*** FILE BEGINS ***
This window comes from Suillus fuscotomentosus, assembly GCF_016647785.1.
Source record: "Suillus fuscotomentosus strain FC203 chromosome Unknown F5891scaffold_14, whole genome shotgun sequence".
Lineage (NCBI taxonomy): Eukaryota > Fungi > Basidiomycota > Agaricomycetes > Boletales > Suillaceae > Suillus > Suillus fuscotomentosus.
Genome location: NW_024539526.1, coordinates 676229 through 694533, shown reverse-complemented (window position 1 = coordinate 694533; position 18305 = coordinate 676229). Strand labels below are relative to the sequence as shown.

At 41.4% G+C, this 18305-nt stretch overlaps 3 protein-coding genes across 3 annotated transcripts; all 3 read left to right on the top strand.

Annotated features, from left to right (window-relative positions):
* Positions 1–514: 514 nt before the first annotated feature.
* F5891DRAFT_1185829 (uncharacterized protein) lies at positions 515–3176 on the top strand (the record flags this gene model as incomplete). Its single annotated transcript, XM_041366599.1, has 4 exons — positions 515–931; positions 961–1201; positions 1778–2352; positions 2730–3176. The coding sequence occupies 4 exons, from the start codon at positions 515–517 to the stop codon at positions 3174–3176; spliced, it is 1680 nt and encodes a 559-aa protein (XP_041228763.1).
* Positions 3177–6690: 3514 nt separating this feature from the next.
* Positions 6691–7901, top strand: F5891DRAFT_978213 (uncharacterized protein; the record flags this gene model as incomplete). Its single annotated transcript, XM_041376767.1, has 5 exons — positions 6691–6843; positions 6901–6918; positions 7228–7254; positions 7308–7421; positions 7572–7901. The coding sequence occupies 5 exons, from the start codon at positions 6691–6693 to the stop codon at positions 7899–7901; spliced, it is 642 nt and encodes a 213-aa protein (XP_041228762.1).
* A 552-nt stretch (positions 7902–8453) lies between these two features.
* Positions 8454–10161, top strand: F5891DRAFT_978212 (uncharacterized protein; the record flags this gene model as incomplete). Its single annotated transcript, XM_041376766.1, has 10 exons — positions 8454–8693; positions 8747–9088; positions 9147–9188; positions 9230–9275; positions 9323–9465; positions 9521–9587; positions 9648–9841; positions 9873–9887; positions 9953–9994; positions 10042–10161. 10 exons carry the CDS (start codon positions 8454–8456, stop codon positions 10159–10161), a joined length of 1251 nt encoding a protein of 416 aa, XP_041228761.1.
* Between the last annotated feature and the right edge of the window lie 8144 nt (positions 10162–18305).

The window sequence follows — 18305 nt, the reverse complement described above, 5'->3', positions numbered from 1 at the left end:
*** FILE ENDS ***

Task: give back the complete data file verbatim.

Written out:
This window comes from Suillus fuscotomentosus, assembly GCF_016647785.1.
Source record: "Suillus fuscotomentosus strain FC203 chromosome Unknown F5891scaffold_14, whole genome shotgun sequence".
Lineage (NCBI taxonomy): Eukaryota > Fungi > Basidiomycota > Agaricomycetes > Boletales > Suillaceae > Suillus > Suillus fuscotomentosus.
Genome location: NW_024539526.1, coordinates 676229 through 694533, shown reverse-complemented (window position 1 = coordinate 694533; position 18305 = coordinate 676229). Strand labels below are relative to the sequence as shown.

At 41.4% G+C, this 18305-nt stretch overlaps 3 protein-coding genes across 3 annotated transcripts; all 3 read left to right on the top strand.

Annotated features, from left to right (window-relative positions):
* Positions 1–514: 514 nt before the first annotated feature.
* F5891DRAFT_1185829 (uncharacterized protein) lies at positions 515–3176 on the top strand (the record flags this gene model as incomplete). Its single annotated transcript, XM_041366599.1, has 4 exons — positions 515–931; positions 961–1201; positions 1778–2352; positions 2730–3176. The coding sequence occupies 4 exons, from the start codon at positions 515–517 to the stop codon at positions 3174–3176; spliced, it is 1680 nt and encodes a 559-aa protein (XP_041228763.1).
* Positions 3177–6690: 3514 nt separating this feature from the next.
* Positions 6691–7901, top strand: F5891DRAFT_978213 (uncharacterized protein; the record flags this gene model as incomplete). Its single annotated transcript, XM_041376767.1, has 5 exons — positions 6691–6843; positions 6901–6918; positions 7228–7254; positions 7308–7421; positions 7572–7901. The coding sequence occupies 5 exons, from the start codon at positions 6691–6693 to the stop codon at positions 7899–7901; spliced, it is 642 nt and encodes a 213-aa protein (XP_041228762.1).
* A 552-nt stretch (positions 7902–8453) lies between these two features.
* Positions 8454–10161, top strand: F5891DRAFT_978212 (uncharacterized protein; the record flags this gene model as incomplete). Its single annotated transcript, XM_041376766.1, has 10 exons — positions 8454–8693; positions 8747–9088; positions 9147–9188; positions 9230–9275; positions 9323–9465; positions 9521–9587; positions 9648–9841; positions 9873–9887; positions 9953–9994; positions 10042–10161. 10 exons carry the CDS (start codon positions 8454–8456, stop codon positions 10159–10161), a joined length of 1251 nt encoding a protein of 416 aa, XP_041228761.1.
* Between the last annotated feature and the right edge of the window lie 8144 nt (positions 10162–18305).

The window sequence follows — 18305 nt, the reverse complement described above, 5'->3', positions numbered from 1 at the left end: